Interpolation and polynomial approximation pdf

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interpolation and polynomial approximation pdf

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Polynomial interpolation

In numerical analysis , polynomial interpolation is the interpolation of a given data set by the polynomial of lowest possible degree that passes through the points of the dataset. Polynomials can be used to approximate complicated curves, for example, the shapes of letters in typography , [ citation needed ] given a few points. A relevant application is the evaluation of the natural logarithm and trigonometric functions : pick a few known data points, create a lookup table , and interpolate between those data points.

This results in significantly faster computations. Polynomial interpolation is also essential to perform sub-quadratic multiplication and squaring such as Karatsuba multiplication and Toom—Cook multiplication , where an interpolation through points on a polynomial which defines the product yields the product itself. Finding points along W x by substituting x for small values in f x and g x yields points on the curve.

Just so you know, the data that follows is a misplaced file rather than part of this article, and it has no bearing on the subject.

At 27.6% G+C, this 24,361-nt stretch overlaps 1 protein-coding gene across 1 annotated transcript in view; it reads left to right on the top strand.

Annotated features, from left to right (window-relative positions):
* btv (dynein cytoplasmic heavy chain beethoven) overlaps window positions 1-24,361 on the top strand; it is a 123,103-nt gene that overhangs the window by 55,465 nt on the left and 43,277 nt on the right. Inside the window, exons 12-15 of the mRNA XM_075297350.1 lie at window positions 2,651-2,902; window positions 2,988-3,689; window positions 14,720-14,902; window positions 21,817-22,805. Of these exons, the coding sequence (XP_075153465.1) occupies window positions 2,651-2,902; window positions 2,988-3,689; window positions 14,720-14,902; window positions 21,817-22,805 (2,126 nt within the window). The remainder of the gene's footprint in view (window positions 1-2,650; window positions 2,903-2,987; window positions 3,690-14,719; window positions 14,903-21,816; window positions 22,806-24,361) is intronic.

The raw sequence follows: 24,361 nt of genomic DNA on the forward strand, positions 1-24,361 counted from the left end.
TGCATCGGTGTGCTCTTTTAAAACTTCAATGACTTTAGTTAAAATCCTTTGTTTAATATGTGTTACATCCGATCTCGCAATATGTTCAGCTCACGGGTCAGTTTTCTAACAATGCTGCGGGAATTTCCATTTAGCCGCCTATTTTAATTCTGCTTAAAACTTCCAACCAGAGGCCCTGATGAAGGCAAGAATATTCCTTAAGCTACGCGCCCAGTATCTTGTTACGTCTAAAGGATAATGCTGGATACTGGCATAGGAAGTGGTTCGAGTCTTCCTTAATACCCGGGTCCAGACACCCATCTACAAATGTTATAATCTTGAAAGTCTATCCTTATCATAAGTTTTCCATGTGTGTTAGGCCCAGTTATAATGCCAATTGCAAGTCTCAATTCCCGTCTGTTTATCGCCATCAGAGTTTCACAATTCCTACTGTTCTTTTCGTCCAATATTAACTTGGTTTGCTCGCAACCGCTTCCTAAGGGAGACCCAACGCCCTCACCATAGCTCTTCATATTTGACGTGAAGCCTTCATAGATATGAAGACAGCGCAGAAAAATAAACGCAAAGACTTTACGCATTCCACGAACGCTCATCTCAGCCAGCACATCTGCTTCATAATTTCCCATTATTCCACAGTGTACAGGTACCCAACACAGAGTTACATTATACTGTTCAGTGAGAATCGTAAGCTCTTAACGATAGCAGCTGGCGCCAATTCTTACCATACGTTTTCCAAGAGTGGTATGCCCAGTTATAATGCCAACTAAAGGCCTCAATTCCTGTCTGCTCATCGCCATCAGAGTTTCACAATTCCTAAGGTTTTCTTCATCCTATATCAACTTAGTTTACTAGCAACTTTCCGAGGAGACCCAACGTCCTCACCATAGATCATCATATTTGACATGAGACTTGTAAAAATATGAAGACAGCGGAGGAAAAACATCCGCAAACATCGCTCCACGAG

Interpolation based on those points will yield the terms of W x and subsequently the product ab. In the case of Karatsuba multiplication this technique is substantially faster than quadratic multiplication, even for modest-sized inputs.

This is especially true when implemented in parallel hardware. It follows that the linear combination. The unisolvence theorem states that such a polynomial p exists and is unique, and can be proved by the Vandermonde matrix , as described below. If we substitute equation 1 in here, we get a system of linear equations in the coefficients a k.

The system in matrix-vector form reads the following multiplication :. We have to solve this system for a k to construct the interpolant p x.

The matrix on the left is commonly referred to as a Vandermonde matrix. The condition number of the Vandermonde matrix may be large, [4] causing large errors when computing the coefficients a i if the system of equations is solved using Gaussian elimination.

Several authors have therefore proposed algorithms which exploit the structure of the Vandermonde matrix to compute numerically stable solutions in O n 2 operations instead of the O n 3 required by Gaussian elimination. Alternatively, we may write down the polynomial immediately in terms of Lagrange polynomials :. For matrix arguments, this formula is called Sylvester's formula and the matrix-valued Lagrange polynomials are the Frobenius covariants.